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A Grumpy Ramble

Grant Chu Covell

[July 2024.]

[A ramble wherein I stray past at least one of criticism’s cardinal boundaries, namely, to reveal more about oneself than the topic at hand.]

Luxembourg Contemporary Music 3.” Luc GRETHEN: Upswing (2016). Gast WALTZING: Princesses Don’t Grow Old (2019). Ernie HAMMES: Concertino No. 1 for Piccolo Trumpet, Jazz Quintet and Chamber Orchestra (2019); Booboo (2017); Tuna Melt (2017/19); West End Avenue (2018/19). Catherine KONTZ: The Waves (2020). Olivier DARTEVELLE: Nouvelle Antigone (2021). Ernie Hammes (pic trpt, trpt), David Ascani (sax), Boris Schmidt (cbs), Pierre-Alain Goualch (pno), Niels Engel (perc), Solistes Européens, Luxembourg, Christoph König (cond.). Naxos 8.579138 (1 CD). (www.naxos.com).

I’m comfortable with the concept that modern refers to some unspecified time, perhaps just beyond recent memory, but probably not yesterday or today. Contemporary ought to denote today, or maybe yesterday at a stretch. In my day, contemporary also indicated content which might take time to get used to, perhaps something difficult or wholly new. (But then again, everything will be new to somebody.)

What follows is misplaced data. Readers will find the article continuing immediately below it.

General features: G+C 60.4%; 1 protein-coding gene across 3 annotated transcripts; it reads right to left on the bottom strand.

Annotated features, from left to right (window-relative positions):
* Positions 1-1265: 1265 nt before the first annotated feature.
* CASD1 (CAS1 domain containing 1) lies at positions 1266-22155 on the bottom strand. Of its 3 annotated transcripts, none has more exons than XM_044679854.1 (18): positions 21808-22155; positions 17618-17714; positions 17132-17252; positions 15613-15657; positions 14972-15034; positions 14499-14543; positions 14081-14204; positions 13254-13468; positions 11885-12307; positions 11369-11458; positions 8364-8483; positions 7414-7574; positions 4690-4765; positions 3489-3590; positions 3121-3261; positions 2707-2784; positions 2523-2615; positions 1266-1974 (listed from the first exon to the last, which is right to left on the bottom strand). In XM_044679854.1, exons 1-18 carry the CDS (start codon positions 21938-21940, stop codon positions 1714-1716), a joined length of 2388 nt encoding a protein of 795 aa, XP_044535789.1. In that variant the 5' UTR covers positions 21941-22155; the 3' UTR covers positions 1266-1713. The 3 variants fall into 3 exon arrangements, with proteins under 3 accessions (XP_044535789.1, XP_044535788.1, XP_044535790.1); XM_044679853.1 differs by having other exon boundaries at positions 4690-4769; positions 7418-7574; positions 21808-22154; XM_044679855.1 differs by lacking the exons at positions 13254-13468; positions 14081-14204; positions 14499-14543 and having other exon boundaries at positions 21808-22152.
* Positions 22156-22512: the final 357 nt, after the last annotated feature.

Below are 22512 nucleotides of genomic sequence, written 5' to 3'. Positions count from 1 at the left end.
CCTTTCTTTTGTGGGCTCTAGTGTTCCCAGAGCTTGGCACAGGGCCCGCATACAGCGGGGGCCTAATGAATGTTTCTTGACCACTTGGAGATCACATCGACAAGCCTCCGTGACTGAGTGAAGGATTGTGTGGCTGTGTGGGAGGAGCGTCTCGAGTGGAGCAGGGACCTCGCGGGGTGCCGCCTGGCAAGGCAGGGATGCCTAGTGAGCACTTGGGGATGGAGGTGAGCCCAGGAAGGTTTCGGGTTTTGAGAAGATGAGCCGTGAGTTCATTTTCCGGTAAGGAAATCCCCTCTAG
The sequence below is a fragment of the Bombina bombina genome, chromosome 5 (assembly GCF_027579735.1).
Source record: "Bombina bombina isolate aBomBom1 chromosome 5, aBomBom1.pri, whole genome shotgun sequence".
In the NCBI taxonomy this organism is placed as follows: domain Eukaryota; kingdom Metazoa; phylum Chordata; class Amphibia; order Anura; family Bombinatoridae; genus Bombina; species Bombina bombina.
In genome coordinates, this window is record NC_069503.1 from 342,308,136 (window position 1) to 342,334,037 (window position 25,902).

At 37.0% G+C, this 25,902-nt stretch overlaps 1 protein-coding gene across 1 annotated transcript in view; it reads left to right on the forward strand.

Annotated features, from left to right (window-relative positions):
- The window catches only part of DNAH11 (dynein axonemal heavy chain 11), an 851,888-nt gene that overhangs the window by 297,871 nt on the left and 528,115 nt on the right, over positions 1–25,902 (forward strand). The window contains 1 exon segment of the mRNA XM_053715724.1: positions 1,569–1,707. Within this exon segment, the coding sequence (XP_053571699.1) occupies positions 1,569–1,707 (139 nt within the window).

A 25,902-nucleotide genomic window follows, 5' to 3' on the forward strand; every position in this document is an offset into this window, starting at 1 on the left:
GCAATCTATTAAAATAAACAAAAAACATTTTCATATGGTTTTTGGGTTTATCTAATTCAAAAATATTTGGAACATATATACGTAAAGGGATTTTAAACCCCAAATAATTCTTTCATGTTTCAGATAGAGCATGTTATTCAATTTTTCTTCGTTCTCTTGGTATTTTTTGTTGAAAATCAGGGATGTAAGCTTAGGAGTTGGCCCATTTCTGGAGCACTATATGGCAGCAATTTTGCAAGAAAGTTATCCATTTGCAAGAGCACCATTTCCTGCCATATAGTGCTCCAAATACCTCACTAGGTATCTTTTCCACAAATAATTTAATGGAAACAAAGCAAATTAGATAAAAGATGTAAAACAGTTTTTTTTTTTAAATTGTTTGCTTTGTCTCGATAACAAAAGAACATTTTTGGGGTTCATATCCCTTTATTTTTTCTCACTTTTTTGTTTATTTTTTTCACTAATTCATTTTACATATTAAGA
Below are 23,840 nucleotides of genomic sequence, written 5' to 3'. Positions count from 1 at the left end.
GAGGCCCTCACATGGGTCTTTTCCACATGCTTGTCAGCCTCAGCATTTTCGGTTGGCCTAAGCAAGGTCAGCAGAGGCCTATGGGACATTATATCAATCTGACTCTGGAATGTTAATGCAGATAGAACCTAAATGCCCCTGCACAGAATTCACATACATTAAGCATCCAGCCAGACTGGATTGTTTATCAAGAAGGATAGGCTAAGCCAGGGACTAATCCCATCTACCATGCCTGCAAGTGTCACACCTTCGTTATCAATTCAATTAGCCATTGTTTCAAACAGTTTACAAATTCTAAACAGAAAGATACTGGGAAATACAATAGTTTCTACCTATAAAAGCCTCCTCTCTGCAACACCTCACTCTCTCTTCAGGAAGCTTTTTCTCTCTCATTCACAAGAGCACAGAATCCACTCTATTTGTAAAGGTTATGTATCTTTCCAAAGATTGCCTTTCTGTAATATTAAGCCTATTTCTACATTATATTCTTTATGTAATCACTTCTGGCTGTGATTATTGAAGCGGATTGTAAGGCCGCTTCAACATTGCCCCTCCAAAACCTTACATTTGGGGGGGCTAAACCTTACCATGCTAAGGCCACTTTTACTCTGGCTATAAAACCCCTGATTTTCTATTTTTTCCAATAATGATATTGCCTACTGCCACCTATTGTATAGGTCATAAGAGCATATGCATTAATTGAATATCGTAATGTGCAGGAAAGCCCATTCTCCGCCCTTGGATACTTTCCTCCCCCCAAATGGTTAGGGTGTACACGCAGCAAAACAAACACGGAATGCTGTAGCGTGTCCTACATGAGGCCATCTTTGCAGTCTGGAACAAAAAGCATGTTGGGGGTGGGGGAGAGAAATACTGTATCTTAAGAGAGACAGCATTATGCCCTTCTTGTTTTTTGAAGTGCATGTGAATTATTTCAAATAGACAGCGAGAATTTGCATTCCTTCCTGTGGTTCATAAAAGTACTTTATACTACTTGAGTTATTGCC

I took a spin through this release and wanted the pieces to fall into the late 1930s or maybe even the late 1960s when irony could be sparingly dispensed. However, consulting the back cover, I was astonished to note that the earliest piece comes from 2016, and that the composers were born between 1956 and ‘76. Here contemporary indicates time of creation. I was naïve to expect challenging sounds or structures.

That doesn’t mean this is a bad release in a misguided series, just don’t expect anything that will change your world. Grethen’s Upswing put me into the modern mindset, with tonality and rhythms of a 1930s ballet score. A few themes take a stroll, the orchestra shines here and there. Waltzing’s Princesses Don’t Grow Old continues the vein, maybe departing mid-century Europe for an American film score. The one-sentence program note asserts its title explains all. As much as I loathe digressive program notes (I’m a repeat offender), the declaration that music speaks for itself grates more.

Hammes swings over to the jazz side, wrapping his Concertino in Baroque parody before straying off the path. The three short pieces with descriptive titles continue the fantasy. Kontz’ The Waves launches from Woolf’s story, explicitly invoking the 1930s. I wish Kontz’ technique had been more innovative harmonically and formally. I sense the Solistes Européens struggled a bit with this one. Dartevelle returns to the not-quite-modern, not just because Antigone’s story is by Sophocles, but because the quickly moving material and modal harmonies suggest art deco motifs.